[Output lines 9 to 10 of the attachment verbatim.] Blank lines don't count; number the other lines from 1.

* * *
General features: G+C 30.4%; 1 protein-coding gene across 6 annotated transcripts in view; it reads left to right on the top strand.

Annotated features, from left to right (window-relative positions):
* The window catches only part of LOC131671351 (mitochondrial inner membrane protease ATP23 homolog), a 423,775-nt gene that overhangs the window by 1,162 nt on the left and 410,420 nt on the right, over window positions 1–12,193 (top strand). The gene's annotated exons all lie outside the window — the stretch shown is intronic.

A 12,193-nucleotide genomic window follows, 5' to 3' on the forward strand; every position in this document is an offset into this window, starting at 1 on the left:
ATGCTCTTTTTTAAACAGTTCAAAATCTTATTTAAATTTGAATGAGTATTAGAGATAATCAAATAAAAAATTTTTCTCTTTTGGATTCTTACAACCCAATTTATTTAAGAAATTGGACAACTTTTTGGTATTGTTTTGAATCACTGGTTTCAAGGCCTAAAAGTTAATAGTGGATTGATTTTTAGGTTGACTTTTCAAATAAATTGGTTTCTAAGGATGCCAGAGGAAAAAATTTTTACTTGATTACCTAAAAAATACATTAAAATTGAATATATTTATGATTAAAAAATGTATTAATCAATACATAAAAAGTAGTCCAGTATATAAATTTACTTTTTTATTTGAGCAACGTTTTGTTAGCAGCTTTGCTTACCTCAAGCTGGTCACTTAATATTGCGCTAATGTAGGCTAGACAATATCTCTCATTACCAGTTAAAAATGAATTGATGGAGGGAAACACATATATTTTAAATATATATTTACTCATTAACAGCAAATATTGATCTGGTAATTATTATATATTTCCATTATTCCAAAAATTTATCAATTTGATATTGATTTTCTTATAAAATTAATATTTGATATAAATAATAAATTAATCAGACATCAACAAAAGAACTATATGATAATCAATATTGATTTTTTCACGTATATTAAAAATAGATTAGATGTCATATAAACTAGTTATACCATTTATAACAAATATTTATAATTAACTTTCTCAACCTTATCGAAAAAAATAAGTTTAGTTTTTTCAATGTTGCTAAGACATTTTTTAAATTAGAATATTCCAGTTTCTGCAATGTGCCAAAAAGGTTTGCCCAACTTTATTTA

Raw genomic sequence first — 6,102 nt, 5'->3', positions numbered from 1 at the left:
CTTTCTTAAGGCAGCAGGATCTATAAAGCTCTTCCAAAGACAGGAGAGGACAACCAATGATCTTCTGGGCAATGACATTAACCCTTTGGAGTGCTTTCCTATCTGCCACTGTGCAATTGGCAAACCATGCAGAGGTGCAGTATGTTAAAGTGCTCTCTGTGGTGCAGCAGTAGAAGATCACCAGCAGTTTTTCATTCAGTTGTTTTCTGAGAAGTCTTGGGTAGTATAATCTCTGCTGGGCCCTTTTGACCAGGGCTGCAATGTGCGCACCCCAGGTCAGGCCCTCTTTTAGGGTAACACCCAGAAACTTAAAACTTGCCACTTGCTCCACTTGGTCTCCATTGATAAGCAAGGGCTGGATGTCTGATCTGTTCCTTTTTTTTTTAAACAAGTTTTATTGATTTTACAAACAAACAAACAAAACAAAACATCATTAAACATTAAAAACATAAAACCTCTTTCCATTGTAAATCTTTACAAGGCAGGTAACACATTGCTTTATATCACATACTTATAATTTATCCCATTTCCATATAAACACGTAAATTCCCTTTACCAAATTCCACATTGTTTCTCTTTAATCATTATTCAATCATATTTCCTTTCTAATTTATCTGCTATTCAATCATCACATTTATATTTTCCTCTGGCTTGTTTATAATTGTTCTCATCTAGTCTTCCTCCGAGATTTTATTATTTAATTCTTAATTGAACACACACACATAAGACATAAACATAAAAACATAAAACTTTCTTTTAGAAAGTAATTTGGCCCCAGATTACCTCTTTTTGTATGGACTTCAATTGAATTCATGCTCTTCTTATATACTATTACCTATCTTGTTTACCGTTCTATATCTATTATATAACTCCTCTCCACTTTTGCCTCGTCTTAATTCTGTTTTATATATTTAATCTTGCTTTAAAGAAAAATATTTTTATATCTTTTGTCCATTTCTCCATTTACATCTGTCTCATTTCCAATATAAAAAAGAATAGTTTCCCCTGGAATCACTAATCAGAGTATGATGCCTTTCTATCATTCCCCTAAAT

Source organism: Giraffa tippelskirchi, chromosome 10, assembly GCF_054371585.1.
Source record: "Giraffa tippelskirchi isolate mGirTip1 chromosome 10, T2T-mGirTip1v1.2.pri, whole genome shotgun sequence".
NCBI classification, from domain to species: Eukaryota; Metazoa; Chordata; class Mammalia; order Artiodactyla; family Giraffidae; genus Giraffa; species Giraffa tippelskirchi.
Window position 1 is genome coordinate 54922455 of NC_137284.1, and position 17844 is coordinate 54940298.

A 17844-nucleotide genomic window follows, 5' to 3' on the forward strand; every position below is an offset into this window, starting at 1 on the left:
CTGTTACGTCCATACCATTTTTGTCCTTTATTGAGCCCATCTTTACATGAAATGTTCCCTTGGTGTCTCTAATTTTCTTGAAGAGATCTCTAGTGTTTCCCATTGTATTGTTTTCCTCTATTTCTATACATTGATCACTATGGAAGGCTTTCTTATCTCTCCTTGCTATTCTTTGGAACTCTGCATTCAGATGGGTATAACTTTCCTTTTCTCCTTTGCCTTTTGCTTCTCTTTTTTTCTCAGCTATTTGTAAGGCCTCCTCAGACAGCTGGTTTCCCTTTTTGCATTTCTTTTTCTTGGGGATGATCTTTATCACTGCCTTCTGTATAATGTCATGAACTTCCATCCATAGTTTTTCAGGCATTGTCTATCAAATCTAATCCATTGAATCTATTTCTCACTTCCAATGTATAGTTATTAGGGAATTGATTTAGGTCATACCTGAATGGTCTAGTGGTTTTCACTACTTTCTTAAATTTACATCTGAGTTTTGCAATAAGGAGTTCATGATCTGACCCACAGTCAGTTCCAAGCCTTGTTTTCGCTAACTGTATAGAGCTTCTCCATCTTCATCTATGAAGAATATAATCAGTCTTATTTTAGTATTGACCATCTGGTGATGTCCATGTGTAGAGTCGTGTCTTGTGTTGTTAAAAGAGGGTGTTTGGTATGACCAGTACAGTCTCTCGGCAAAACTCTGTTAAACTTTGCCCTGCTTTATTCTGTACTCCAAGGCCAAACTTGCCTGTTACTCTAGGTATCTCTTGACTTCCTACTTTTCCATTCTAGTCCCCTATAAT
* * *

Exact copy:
Source record: "Giraffa tippelskirchi isolate mGirTip1 chromosome 10, T2T-mGirTip1v1.2.pri, whole genome shotgun sequence".
NCBI classification, from domain to species: Eukaryota; Metazoa; Chordata; class Mammalia; order Artiodactyla; family Giraffidae; genus Giraffa; species Giraffa tippelskirchi.